Date of this Version
Krapu, Gary L. and Brandt, David A. Use of satellite telemetry to identify temporal and spatial distribution of the midcontinent sandhill crane population throughout the annual cycle. In: Ellis, David H., ed., Proceedings of the Eighth North American Crane Workshop, 11–14 January 2000, Albuquerque, New Mexico (Seattle, Wash: North American Crane Working Group, 2001), p. 222.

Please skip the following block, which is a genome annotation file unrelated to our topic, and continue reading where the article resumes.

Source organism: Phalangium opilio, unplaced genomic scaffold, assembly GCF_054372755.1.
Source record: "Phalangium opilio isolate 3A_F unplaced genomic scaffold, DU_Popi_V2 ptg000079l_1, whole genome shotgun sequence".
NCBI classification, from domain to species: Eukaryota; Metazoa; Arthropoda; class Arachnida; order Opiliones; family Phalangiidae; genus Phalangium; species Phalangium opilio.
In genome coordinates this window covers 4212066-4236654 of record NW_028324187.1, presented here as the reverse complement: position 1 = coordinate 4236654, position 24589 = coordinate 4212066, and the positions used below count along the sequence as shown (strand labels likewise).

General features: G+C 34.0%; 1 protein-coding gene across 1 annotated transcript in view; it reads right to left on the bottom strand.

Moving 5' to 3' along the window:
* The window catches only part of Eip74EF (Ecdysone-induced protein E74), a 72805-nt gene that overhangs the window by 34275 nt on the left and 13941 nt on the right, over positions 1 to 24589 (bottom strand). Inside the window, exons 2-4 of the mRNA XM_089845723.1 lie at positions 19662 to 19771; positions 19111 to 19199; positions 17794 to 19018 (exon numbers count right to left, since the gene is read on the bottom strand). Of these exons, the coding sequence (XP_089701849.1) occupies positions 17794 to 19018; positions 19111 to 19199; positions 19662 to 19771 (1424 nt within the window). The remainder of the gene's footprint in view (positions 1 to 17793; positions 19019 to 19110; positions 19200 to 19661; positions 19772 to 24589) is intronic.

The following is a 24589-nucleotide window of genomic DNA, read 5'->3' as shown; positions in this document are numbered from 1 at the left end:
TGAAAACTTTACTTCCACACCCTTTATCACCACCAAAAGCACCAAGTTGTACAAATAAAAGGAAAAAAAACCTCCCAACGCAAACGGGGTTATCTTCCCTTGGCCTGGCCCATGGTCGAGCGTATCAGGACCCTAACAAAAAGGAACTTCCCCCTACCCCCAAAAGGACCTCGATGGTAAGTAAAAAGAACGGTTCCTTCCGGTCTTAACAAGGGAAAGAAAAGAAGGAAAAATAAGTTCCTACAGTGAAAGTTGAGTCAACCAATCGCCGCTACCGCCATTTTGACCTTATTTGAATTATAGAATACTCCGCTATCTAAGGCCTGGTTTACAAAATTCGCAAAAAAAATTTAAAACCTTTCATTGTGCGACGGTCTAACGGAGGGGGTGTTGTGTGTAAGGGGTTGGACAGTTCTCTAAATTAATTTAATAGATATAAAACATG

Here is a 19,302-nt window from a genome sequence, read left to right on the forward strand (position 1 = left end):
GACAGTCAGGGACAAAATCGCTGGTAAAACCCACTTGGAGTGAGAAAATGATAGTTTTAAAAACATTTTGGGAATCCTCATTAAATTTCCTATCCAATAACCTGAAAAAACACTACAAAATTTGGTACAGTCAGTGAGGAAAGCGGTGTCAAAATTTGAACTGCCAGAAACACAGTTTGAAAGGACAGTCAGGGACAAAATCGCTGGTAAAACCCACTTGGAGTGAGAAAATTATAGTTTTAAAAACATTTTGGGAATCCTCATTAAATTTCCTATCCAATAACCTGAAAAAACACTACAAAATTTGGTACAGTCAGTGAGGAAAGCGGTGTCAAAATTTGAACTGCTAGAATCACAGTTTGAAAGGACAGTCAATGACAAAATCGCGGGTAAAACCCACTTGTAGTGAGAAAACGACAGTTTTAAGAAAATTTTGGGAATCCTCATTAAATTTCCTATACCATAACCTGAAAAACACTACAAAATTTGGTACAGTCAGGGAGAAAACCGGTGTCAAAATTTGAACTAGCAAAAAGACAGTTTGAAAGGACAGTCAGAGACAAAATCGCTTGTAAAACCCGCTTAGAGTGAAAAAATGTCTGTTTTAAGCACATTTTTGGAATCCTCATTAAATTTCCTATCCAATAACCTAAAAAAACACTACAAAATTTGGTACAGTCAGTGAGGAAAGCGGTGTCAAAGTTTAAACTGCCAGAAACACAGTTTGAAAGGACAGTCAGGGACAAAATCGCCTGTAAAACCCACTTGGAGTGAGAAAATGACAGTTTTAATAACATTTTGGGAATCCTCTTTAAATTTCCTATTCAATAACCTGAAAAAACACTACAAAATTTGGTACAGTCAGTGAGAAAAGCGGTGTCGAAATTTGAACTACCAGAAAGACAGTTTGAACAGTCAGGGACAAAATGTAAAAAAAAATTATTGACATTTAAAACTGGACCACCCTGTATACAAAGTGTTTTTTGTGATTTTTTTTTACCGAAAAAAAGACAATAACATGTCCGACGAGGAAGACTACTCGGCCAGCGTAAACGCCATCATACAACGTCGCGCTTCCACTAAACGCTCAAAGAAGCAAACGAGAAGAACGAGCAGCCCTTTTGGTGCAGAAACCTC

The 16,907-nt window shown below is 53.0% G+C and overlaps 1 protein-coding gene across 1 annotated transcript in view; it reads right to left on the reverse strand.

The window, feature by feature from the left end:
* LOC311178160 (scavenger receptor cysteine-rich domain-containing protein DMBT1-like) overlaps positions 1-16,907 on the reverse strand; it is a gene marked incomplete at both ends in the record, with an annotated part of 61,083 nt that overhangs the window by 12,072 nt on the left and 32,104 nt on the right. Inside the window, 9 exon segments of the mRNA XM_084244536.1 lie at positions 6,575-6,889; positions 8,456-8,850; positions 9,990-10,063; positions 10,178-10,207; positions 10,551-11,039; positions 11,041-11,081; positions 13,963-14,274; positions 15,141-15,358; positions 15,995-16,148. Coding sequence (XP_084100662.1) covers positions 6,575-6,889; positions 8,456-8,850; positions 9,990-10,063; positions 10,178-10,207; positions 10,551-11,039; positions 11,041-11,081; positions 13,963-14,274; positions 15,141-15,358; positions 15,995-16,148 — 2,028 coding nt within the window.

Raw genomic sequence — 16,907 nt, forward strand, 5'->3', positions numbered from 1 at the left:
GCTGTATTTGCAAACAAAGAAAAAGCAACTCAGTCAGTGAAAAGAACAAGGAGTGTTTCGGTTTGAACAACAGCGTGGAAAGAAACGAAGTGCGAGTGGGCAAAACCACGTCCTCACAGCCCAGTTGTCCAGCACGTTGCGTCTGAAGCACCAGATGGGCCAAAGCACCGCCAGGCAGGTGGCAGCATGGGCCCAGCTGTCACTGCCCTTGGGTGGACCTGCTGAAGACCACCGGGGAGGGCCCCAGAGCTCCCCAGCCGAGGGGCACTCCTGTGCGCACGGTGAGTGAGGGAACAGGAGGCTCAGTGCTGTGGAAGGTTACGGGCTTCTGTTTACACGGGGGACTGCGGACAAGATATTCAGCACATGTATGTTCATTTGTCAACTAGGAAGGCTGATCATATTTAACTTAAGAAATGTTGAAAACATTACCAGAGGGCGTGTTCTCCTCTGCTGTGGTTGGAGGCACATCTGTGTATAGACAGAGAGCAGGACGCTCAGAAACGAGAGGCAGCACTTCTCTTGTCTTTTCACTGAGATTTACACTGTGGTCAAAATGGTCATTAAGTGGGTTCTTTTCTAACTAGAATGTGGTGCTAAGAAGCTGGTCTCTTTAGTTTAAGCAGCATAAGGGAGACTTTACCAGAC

Effective management of the midcontinent sandhill crane (Grus canadensis) population requires having detailed information available on the distribution of subspecies and subpopulations throughout the annual cycle. The current study is being undertaken in partnership with several federal and state agencies and private organizations to obtain key information not currently available. We are monitoring crane movements throughout the year by attaching Platform Transmitting Terminals (PTTs) to plastic leg bands and with the aid of equipment on board orbiting NOAA weather satellites relocating the radiomarked individuals at 4-10 day intervals throughout the year. Twenty-one cranes were captured and radio-marked in the Central Platte River Valley in early spring 1998 and 1999. Results to date indicate the technique is well suited for obtaining the types of information being sought. Most of the radio-marked cranes after departing from the Platte River in spring staged again at sites in southern Saskatchewan but those of the Canadian subspecies (G. c. rowan i) breeding in Manitoba and Ontario staged in northwestern Minnesota. Distnbution of radio-marked individuals on the breeding grounds suggests that northeastern Russia may be a more important breeding area for lesser sandhill cranes (G. c. canadensis) than previously thought; 50% of lesser sandhill cranes tagged to date (6 of 12) migrated to locations in northeastern Siberia. Onset offall migration occurred from mid-August to mid-September depending on latitude; fall staging was centered primarily in 3 areas of southern Saskatchewan with fewer radio-marked cranes staging in southwestern Manitoba and central North Dakota. Most radio-marked cranes have spent winter in west Texas, 2 (both G. c. rowani) have occupied sites near the Texas Gulf Coast, and 1 each spent winter at sites in Arizona and New Mexico (both G. c. canadensis breeding in northeastern Siberia). Habitats occupied by cranes are being identified throughout the annual cycle with the aid of GIS methodology as are temporal and spatial patterns of use of the Central Platte River Valley. Information obtained from the study will be used to delineate breeding ranges, migration corridors, staging areas, and wintering grounds of subspecies and subpopulations to allow crane managers to better meet the needs of the midcontinent population. Current plans are to gather information on a total of 200 sandhill cranes over the study period with 42 cranes to be radio marked in 2000. Those interested in following the radio-marked cranes during their annual cycle or learning more about the crane study can do so by logging on our web site at www.npwrc.usgs.gov/perm/cranemov/cranmov.htm.